Petestack Blog

6 June 2009

Solo in Glen Coe

Filed under: Climbing — admin @ 11:53 pm

Short of a climbing partner but keen to do something, I took the van to Glen Coe this afternoon and nearly took it straight home again as it started to spit with rain just as I got myself parked. But fortunately I decided that it was still worth a look and set off at a brisk pace for the East Face of Aonach Dubh, where in 1947 the great W.H.Murray had discovered ‘simple and modestly difficult routes [that] all men may climb.’ It was here in 1983 that I’d done my first ever lead (Quiver Rib) and here, the last time I’d set foot on it (a shocking eighteen years ago!), that I’d taken my cousin Eileen up Archer Ridge. So it was clearly high time I got myself back on it and, with the rain conveniently stopping not that long after my arrival and three teams already on the rock, chose the Bowstring (Diff), which follows a faint chimney line up the full 150m height of the face and was the original Murray/McIntyre route from the May 1947 day that also produced Quiver Rib, Rowan Tree Wall and Archer Ridge. And it proved to be a great choice (NB it turns out that I had climbed it before… in 1983!), with some short, steep sections and interesting situations but festooned with superb holds everywhere, although sadly also less attractively adorned on this occasion with some, um, waste and paper poking out from below a stone where it crosses the left extremity of the terrace that leads to Quiver Rib and Archer Ridge… (Note to the culprit: your ‘toilet’ is a route and people climb it!)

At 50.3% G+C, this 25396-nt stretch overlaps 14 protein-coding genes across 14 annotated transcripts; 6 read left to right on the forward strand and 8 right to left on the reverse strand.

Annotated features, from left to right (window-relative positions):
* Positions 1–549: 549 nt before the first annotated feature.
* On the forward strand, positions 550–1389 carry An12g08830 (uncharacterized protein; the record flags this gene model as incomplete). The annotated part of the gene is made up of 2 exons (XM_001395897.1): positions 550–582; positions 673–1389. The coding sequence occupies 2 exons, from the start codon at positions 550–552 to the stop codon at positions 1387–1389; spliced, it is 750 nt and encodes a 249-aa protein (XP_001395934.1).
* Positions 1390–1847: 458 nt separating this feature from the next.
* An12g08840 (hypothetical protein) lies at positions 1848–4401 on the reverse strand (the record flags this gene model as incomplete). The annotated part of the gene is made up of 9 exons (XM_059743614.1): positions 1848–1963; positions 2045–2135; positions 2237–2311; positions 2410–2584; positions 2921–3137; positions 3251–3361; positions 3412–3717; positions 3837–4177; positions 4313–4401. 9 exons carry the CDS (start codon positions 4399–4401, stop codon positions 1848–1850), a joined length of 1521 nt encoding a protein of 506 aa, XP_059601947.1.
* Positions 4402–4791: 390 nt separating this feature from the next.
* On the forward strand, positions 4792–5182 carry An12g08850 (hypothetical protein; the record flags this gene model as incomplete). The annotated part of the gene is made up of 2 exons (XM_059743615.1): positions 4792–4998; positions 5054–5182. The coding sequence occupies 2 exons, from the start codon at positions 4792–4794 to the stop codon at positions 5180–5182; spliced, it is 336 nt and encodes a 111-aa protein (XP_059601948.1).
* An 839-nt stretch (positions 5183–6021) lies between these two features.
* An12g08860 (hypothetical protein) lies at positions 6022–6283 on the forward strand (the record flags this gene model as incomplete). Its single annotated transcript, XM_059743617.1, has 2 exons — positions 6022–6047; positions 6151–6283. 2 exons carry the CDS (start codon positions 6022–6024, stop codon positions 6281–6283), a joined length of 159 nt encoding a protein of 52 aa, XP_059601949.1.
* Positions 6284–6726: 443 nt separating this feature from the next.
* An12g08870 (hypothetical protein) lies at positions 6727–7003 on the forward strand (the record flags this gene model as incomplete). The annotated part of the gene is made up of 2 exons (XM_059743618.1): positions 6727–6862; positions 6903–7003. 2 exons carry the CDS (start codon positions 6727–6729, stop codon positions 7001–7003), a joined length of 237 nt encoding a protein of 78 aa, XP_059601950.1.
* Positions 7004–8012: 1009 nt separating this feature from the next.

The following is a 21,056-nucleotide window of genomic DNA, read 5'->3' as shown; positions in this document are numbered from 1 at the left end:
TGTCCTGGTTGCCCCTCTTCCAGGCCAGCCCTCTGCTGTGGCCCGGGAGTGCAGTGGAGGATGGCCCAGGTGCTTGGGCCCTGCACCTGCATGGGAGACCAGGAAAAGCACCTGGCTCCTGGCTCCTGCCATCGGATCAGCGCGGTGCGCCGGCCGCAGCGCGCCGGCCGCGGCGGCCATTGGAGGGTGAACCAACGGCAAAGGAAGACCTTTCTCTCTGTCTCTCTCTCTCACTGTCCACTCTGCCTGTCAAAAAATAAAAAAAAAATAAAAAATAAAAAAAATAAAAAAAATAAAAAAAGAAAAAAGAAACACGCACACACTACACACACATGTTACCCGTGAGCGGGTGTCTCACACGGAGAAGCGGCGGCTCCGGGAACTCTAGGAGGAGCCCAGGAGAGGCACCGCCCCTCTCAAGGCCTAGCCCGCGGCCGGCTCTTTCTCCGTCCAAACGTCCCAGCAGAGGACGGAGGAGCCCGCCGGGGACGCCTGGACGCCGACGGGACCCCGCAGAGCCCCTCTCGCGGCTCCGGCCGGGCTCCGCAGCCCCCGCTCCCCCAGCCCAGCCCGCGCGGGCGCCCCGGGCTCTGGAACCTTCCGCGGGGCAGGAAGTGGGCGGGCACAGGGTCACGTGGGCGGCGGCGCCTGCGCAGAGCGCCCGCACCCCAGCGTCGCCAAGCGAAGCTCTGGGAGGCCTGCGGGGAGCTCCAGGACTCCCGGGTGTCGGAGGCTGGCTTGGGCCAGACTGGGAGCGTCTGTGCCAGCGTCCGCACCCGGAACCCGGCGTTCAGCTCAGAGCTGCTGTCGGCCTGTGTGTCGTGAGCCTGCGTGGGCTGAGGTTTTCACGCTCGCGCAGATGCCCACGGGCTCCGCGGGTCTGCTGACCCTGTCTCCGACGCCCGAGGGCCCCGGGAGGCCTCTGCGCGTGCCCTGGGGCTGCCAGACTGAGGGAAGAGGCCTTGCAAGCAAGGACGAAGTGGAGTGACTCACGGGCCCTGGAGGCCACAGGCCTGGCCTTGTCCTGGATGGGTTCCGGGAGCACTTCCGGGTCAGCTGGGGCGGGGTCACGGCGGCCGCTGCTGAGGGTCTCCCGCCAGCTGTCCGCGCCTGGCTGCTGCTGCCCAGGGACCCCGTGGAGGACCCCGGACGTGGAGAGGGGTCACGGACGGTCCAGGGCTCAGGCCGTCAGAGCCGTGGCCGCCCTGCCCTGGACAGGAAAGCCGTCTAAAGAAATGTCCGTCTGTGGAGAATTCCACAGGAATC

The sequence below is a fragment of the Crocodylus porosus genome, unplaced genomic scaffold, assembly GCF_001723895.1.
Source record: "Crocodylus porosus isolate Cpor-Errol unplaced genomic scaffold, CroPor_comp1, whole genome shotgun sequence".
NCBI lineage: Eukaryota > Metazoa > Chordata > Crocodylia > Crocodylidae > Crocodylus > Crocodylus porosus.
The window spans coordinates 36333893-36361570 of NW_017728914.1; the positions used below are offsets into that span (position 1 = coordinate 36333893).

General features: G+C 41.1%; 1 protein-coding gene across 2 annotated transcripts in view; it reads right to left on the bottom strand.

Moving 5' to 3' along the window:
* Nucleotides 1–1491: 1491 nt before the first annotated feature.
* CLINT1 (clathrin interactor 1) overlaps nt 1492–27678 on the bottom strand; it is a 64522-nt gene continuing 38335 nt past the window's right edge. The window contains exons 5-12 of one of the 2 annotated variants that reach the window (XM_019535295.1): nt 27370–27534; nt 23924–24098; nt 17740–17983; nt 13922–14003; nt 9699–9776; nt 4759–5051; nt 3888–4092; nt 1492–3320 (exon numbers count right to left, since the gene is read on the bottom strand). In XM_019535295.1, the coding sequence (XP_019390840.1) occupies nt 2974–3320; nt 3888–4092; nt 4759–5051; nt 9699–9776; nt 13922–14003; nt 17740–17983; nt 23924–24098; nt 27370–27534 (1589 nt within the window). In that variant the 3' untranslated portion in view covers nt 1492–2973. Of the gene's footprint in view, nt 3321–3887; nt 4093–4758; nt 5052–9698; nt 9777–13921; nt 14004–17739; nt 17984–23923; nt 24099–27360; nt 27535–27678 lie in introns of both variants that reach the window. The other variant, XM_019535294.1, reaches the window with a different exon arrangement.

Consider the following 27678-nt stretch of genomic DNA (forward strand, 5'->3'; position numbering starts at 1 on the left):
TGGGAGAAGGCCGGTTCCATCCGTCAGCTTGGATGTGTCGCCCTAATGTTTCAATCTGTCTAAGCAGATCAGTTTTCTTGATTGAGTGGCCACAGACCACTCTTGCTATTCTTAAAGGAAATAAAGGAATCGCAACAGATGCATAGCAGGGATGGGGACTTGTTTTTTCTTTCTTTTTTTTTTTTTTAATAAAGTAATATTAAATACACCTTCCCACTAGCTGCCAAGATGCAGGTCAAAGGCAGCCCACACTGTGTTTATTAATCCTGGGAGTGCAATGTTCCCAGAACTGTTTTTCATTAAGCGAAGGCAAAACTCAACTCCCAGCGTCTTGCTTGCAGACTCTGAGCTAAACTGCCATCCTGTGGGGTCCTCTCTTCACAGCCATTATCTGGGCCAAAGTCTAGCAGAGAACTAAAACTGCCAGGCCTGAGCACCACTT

Having finished the Bowstring, I was keen to continue to Dorsal Arete on Stob Coire nan Lochan, which Noel Williams had told me was still a worthwhile summer scramble. And so it was, once I’d got myself up the tedious scree below without dislodging any of the larger blocks that might have taken me straight back down with them. It was spitting with rain again, but not enough to put me off, and I was quickly up at the exciting crux fin. While obviously still every bit as exposed as it is in winter, the couple of big steps needed to take this direct went so easily (it’s certainly no more then Mod) compared to the awkward, strenuous and undignified moves I remember in crampons that I’d describe it as delightful rather than daunting. For sure, the rock (being somewhat ‘blocky’ in a way that’s not so immediately apparent when well frozen) both here and lower down requires care, and it’s never quite the classic it becomes under snow and ice, but it’s still a good, fun way to the top of Stob Coire nan Lochan. Which is exactly where I went next, before jogging most of the way back to the road through a slightly heavier shower to complete a great afternoon out. :-)

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